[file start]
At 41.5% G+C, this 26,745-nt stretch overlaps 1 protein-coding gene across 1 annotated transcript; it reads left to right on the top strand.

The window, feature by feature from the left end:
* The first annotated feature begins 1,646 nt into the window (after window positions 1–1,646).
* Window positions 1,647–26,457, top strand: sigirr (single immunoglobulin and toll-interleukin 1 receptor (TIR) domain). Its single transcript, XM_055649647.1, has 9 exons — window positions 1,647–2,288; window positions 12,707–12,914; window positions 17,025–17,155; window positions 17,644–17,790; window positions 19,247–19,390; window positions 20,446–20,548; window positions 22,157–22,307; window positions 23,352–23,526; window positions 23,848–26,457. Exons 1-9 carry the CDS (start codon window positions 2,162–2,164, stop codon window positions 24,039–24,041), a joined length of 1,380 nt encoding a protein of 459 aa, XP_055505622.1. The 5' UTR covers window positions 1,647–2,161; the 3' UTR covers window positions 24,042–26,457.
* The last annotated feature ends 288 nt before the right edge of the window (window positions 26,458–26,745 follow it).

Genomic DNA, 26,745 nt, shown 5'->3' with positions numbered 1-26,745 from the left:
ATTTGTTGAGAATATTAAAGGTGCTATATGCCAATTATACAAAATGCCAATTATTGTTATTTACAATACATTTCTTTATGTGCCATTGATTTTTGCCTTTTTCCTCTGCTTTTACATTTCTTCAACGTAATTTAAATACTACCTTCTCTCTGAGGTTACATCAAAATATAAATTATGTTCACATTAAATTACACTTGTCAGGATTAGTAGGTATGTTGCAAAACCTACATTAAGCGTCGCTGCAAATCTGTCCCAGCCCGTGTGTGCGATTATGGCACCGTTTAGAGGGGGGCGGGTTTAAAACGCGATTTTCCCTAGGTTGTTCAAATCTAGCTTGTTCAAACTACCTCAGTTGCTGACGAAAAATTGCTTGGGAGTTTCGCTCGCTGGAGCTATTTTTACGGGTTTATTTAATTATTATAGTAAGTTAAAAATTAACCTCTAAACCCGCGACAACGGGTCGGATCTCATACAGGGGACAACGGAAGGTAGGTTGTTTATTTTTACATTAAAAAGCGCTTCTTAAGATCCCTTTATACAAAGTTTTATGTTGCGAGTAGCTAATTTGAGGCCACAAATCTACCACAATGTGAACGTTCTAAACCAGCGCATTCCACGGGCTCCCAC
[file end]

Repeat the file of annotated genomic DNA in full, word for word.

At 41.5% G+C, this 26,745-nt stretch overlaps 1 protein-coding gene across 1 annotated transcript; it reads left to right on the top strand.

The window, feature by feature from the left end:
* The first annotated feature begins 1,646 nt into the window (after window positions 1–1,646).
* Window positions 1,647–26,457, top strand: sigirr (single immunoglobulin and toll-interleukin 1 receptor (TIR) domain). Its single transcript, XM_055649647.1, has 9 exons — window positions 1,647–2,288; window positions 12,707–12,914; window positions 17,025–17,155; window positions 17,644–17,790; window positions 19,247–19,390; window positions 20,446–20,548; window positions 22,157–22,307; window positions 23,352–23,526; window positions 23,848–26,457. Exons 1-9 carry the CDS (start codon window positions 2,162–2,164, stop codon window positions 24,039–24,041), a joined length of 1,380 nt encoding a protein of 459 aa, XP_055505622.1. The 5' UTR covers window positions 1,647–2,161; the 3' UTR covers window positions 24,042–26,457.
* The last annotated feature ends 288 nt before the right edge of the window (window positions 26,458–26,745 follow it).

Genomic DNA, 26,745 nt, shown 5'->3' with positions numbered 1-26,745 from the left:
ATTTGTTGAGAATATTAAAGGTGCTATATGCCAATTATACAAAATGCCAATTATTGTTATTTACAATACATTTCTTTATGTGCCATTGATTTTTGCCTTTTTCCTCTGCTTTTACATTTCTTCAACGTAATTTAAATACTACCTTCTCTCTGAGGTTACATCAAAATATAAATTATGTTCACATTAAATTACACTTGTCAGGATTAGTAGGTATGTTGCAAAACCTACATTAAGCGTCGCTGCAAATCTGTCCCAGCCCGTGTGTGCGATTATGGCACCGTTTAGAGGGGGGCGGGTTTAAAACGCGATTTTCCCTAGGTTGTTCAAATCTAGCTTGTTCAAACTACCTCAGTTGCTGACGAAAAATTGCTTGGGAGTTTCGCTCGCTGGAGCTATTTTTACGGGTTTATTTAATTATTATAGTAAGTTAAAAATTAACCTCTAAACCCGCGACAACGGGTCGGATCTCATACAGGGGACAACGGAAGGTAGGTTGTTTATTTTTACATTAAAAAGCGCTTCTTAAGATCCCTTTATACAAAGTTTTATGTTGCGAGTAGCTAATTTGAGGCCACAAATCTACCACAATGTGAACGTTCTAAACCAGCGCATTCCACGGGCTCCCAC